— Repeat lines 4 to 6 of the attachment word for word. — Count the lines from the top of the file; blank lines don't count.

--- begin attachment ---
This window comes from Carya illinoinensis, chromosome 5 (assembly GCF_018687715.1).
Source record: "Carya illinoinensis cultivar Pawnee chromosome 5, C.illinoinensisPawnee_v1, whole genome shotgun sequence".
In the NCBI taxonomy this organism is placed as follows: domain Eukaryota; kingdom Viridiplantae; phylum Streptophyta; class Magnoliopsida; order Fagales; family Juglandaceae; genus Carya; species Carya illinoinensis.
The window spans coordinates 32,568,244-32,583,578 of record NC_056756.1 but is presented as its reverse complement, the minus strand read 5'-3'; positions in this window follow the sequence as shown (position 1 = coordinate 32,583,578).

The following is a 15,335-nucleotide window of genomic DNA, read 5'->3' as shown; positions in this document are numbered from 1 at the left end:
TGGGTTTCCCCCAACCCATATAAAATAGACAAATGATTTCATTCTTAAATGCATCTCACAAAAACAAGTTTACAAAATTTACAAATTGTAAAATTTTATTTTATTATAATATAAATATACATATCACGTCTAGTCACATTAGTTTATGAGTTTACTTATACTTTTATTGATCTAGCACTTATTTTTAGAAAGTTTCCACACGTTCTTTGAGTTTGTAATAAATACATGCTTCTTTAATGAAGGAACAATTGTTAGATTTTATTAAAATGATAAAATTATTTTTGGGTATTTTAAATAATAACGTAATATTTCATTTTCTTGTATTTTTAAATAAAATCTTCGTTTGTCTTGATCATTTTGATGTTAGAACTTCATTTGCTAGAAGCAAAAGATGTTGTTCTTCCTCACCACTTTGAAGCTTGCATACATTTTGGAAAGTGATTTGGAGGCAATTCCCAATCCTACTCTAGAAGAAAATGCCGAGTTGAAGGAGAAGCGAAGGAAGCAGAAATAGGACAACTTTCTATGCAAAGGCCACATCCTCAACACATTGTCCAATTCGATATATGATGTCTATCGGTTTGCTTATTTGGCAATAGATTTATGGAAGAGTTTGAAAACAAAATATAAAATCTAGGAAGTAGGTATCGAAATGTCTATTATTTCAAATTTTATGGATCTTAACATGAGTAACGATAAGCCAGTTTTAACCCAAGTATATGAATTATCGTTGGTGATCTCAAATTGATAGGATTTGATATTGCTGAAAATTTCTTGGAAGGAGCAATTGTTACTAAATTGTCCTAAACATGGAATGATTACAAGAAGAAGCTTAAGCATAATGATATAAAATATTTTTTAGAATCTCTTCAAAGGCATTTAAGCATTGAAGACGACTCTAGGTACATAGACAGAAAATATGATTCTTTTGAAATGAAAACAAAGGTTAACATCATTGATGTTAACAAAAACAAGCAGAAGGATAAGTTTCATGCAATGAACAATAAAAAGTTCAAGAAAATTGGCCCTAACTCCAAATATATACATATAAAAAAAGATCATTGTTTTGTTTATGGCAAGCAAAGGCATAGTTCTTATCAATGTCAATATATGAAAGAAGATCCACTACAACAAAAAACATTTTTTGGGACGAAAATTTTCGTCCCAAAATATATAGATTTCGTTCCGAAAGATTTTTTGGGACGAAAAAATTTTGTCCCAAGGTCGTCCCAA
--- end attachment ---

The window spans coordinates 32,568,244-32,583,578 of record NC_056756.1 but is presented as its reverse complement, the minus strand read 5'-3'; positions in this window follow the sequence as shown (position 1 = coordinate 32,583,578).

The following is a 15,335-nucleotide window of genomic DNA, read 5'->3' as shown; positions in this document are numbered from 1 at the left end:
TGGGTTTCCCCCAACCCATATAAAATAGACAAATGATTTCATTCTTAAATGCATCTCACAAAAACAAGTTTACAAAATTTACAAATTGTAAAATTTTATTTTATTATAATATAAATATACATATCACGTCTAGTCACATTAGTTTATGAGTTTACTTATACTTTTATTGATCTAGCACTTATTTTTAGAAAGTTTCCACACGTTCTTTGAGTTTGTAATAAATACATGCTTCTTTAATGAAGGAACAATTGTTAGATTTTATTAAAATGATAAAATTATTTTTGGGTATTTTAAATAATAACGTAATATTTCATTTTCTTGTATTTTTAAATAAAATCTTCGTTTGTCTTGATCATTTTGATGTTAGAACTTCATTTGCTAGAAGCAAAAGATGTTGTTCTTCCTCACCACTTTGAAGCTTGCATACATTTTGGAAAGTGATTTGGAGGCAATTCCCAATCCTACTCTAGAAGAAAATGCCGAGTTGAAGGAGAAGCGAAGGAAGCAGAAATAGGACAACTTTCTATGCAAAGGCCACATCCTCAACACATTGTCCAATTCGATATATGATGTCTATCGGTTTGCTTATTTGGCAATAGATTTATGGAAGAGTTTGAAAACAAAATATAAAATCTAGGAAGTAGGTATCGAAATGTCTATTATTTCAAATTTTATGGATCTTAACATGAGTAACGATAAGCCAGTTTTAACCCAAGTATATGAATTATCGTTGGTGATCTCAAATTGATAGGATTTGATATTGCTGAAAATTTCTTGGAAGGAGCAATTGTTACTAAATTGTCCTAAACATGGAATGATTACAAGAAGAAGCTTAAGCATAATGATATAAAATATTTTTTAGAATCTCTTCAAAGGCATTTAAGCATTGAAGACGACTCTAGGTACATAGACAGAAAATATGATTCTTTTGAAATGAAAACAAAGGTTAACATCATTGATGTTAACAAAAACAAGCAGAAGGATAAGTTTCATGCAATGAACAATAAAAAGTTCAAGAAAATTGGCCCTAACTCCAAATATATACATATAAAAAAAGATCATTGTTTTGTTTATGGCAAGCAAAGGCATAGTTCTTATCAATGTCAATATATGAAAGAAGATCCACTACAACAAAAAACATTTTTTGGGACGAAAATTTTCGTCCCAAAATATATAGATTTCGTTCCGAAAGATTTTTTGGGACGAAAAAATTTTGTCCCAAGGTCGTCCCAA